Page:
A petition to allow recreational marijuana businesses to operate in Grant County nearly didn’t make it to the ballot for this May.
Haley Olson, who had spearheaded the signature gathering, showed up at the Grant County Clerk’s office with four or five minutes to spare, her mother Cindy Kidd said.
“If she had tripped on the courthouse steps, she wouldn’t have made it,” Kidd said.
To qualify for the ballot, Olson needed to collect signatures from at least 196 active registered voters — 6 percent of the number of voters in the 2014 gubernatorial election, according to Grant County Clerk Brenda Percy.
Olson had only two weeks from the time the public challenge period ended for the wording of the petition to the time the petitions needed to be filed with the county clerk. She submitted 293 signatures and 222 were accepted, Percy said.
The measure seeks to overturn Grant County Ordinance 2015-01 and allow licensed recreational marijuana producers, processors, dispensaries, wholesalers, labs and research facilities to operate in Grant County. The county would receive tax revenues from these activities, the measure states.
Grant County banned all marijuana businesses in 2015. Attorney Rob Raschio filed a complaint challenging the county ordinance on Dec. 8 on behalf of two people who wanted to grow marijuana for sale and a person who used marijuana for medical purposes.
The complaint was withdrawn in January 2016, and petitioners organized to put a measure on the May 2016 primary to overturn the ban. Grant County voters turned down the ballot initiative by 1,689 to 1,469, with 71 percent of the county’s 4,640 registered voters casting ballots.
In September 2016, the county court amended Ordinance 2015-01 to allow patients to purchase medical marijuana at dispensaries in Grant County. Olson and Kidd work at the only dispensary in the county, Rocky Mountain Dispensary, just west of the John Day city limits.
The amended ordinance only allows medical marijuana businesses in the county, not recreational marijuana businesses. If this ballot initiative passes, Kidd said, her company plans to sell recreational marijuana in the same dispensary where medical marijuana is sold, and they’d like to expand into processing.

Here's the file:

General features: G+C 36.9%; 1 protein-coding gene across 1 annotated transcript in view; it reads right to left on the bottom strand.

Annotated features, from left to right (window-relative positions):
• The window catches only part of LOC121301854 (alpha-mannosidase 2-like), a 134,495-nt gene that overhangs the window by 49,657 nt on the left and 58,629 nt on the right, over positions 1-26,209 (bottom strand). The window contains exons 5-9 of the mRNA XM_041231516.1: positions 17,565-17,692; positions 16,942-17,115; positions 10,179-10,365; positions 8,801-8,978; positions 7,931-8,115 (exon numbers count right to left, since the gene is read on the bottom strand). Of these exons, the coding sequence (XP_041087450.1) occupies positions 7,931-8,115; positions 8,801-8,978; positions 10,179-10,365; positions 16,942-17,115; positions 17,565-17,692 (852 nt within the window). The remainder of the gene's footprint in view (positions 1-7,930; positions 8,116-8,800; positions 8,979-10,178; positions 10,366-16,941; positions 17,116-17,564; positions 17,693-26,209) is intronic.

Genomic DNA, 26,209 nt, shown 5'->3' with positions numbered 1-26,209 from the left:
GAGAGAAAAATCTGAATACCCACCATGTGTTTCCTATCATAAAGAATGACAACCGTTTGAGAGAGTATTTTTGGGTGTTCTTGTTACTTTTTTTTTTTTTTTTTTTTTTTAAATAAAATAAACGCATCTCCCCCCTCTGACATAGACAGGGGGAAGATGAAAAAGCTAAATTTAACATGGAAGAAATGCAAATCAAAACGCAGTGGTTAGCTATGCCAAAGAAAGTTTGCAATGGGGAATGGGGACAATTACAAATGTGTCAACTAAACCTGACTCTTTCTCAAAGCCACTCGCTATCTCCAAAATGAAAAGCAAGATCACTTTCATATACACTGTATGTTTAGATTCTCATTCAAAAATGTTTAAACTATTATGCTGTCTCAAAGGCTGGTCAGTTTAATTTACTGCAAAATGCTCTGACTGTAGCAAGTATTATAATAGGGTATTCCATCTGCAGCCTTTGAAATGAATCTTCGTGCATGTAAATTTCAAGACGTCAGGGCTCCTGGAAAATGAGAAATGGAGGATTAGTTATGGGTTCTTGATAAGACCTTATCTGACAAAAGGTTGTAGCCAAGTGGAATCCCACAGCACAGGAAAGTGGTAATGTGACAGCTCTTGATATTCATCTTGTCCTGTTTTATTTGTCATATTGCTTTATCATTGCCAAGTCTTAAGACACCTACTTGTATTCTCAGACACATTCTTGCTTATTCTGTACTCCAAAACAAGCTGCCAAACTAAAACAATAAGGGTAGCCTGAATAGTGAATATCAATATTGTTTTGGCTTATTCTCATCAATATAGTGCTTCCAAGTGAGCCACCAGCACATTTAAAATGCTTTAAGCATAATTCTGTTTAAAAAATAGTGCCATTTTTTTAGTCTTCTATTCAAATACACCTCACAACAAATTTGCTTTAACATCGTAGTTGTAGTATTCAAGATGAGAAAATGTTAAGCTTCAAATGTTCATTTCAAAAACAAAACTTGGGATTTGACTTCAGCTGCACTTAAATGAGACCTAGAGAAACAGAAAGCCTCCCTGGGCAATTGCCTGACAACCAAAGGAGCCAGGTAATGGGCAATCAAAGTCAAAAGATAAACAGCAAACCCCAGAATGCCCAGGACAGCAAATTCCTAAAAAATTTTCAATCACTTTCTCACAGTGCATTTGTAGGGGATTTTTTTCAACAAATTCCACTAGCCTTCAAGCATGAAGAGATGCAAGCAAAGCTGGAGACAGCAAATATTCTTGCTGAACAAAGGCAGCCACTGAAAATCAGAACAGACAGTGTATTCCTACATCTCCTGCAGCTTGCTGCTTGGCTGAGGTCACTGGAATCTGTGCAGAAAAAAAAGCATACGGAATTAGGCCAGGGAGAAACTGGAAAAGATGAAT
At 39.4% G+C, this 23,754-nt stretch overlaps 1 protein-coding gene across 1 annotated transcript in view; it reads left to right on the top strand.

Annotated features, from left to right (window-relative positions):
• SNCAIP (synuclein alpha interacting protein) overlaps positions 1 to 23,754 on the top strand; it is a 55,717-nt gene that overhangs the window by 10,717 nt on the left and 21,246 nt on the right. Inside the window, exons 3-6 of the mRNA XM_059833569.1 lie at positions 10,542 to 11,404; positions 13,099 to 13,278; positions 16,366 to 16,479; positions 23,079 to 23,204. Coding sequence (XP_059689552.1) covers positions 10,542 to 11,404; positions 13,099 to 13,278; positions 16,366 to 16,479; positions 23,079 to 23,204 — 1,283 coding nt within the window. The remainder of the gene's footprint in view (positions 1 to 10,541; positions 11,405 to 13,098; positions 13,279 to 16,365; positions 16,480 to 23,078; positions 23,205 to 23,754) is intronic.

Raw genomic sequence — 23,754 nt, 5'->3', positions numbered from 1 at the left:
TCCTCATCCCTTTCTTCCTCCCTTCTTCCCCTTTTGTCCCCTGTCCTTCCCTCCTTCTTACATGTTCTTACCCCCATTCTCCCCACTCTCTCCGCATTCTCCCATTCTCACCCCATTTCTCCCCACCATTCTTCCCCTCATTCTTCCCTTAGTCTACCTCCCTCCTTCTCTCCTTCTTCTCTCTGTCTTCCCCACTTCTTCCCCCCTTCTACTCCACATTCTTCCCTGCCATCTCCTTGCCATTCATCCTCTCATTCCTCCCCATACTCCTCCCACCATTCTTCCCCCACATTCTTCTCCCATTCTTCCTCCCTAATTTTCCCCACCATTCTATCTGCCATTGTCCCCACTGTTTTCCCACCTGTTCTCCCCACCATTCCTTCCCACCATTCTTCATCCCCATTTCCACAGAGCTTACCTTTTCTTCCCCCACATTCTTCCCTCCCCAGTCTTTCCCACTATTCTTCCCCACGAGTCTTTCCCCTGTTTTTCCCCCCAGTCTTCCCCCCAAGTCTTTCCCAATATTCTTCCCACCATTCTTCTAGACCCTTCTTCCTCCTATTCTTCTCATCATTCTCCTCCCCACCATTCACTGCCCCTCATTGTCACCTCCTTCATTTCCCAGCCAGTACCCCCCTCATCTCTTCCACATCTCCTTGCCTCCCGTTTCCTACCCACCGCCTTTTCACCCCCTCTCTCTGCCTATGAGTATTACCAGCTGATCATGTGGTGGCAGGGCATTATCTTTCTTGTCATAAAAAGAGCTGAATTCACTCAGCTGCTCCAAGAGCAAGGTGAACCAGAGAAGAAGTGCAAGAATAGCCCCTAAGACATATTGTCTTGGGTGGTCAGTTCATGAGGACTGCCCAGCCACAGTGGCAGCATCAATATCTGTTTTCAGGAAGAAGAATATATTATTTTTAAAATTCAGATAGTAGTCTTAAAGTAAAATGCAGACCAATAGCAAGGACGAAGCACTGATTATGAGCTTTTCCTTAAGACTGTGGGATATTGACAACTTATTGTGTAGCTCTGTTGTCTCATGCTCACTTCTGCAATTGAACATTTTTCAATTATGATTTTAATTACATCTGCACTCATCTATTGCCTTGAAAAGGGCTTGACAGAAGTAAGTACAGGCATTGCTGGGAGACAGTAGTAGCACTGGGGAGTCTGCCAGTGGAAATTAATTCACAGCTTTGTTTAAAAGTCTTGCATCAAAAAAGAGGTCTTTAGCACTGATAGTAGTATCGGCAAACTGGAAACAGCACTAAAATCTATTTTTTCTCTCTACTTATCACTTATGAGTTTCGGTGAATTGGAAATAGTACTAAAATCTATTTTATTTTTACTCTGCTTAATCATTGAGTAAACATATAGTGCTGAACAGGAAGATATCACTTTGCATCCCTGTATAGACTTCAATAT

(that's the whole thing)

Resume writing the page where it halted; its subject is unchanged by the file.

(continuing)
Ballot Measure 91, which allows recreational marijuana uses and businesses under Oregon Liquor Control Commission regulation, was approved by Oregon voters by 56 percent to 44 percent in 2014.
Under the law, adults 21 years and older can carry up to one ounce of marijuana for recreational use, keep up to eight ounces in their home and grow up to four plants per household.
According to state law, a 17 percent base tax on recreational marijuana sales is collected by the state. The tax is collected on the retail sale of leaves, flowers and immature plants; edibles, concentrates and extracts; products used on the skin or hair; and other cannabinoid products.
The revenue is distributed by the state, with 40 percent going to the Common School fund, 20 percent to Mental Health Alcoholism and Drug Services, 15 percent to Oregon State Police, 10 percent to cities for enforcement of the law, 10 percent to counties for enforcement of the law and 5 percent to the Oregon Health Authority for alcohol and drug abuse prevention programs. Only cities and counties that allow marijuana businesses receive the tax revenue.
Cities and counties with recreational marijuana sales can also tack on another tax of up to 3 percent by referring the ordinance to local voters at the next statewide election. The local governments can use the revenue as they see fit. Forecasting recreational marijuana sales, however, is not easy.
Pendleton City Manager Robb Corbett reported Feb. 27 that his city projects $203,367 in revenue this year from taxes on the sale of recreational marijuana. Pendleton’s population is 16,834, more than double the 7,186 people in Grant County, according to 2016 figures.
Corbett told his city council that he suspected other Eastern Oregon cities might change their mind about allowing recreational marijuana sales once they learn about the amount of money that could be made.
Grant County Judge Scott Myers said he had no way to forecast recreational marijuana sales in the county if the ballot measure passes. If it did pass, he said, he’d like to see a 3 percent county tax imposed and use the money to help offset any legal costs resulting from passage of the measure.
Olson told the Eagle she spoke to an analyst in Salem to estimate how much revenue would go to Grant County. With one dispensary, two processors and four growers, the estimate was $30,000 per quarter, she said.
Myers noted that recreational marijuana businesses in Grant County would only be allowed outside of cities, which passed their own ordinances to ban marijuana businesses.
The Oregon Liquor Control Commission will not license recreational marijuana businesses located in a primary residence, and it requires a land-use compatibility statement from local jurisdictions before licensing a new business at a particular site.
Cities and counties can regulate how recreational marijuana businesses operate through their zoning ordinances. Both Myers and Grant County Assistant Planner Shannon Springer, however, said it was too early to suggest what Grant County would do about siting the new businesses.
Kidd said numerous people came forward to help gather signatures for the petition.
“It was a group effort,” she said.
Next up is a concerted campaign, with painted 4-by-8 boards, Kidd said.
“We’d like to hold a public meeting where people can ask questions,” she said.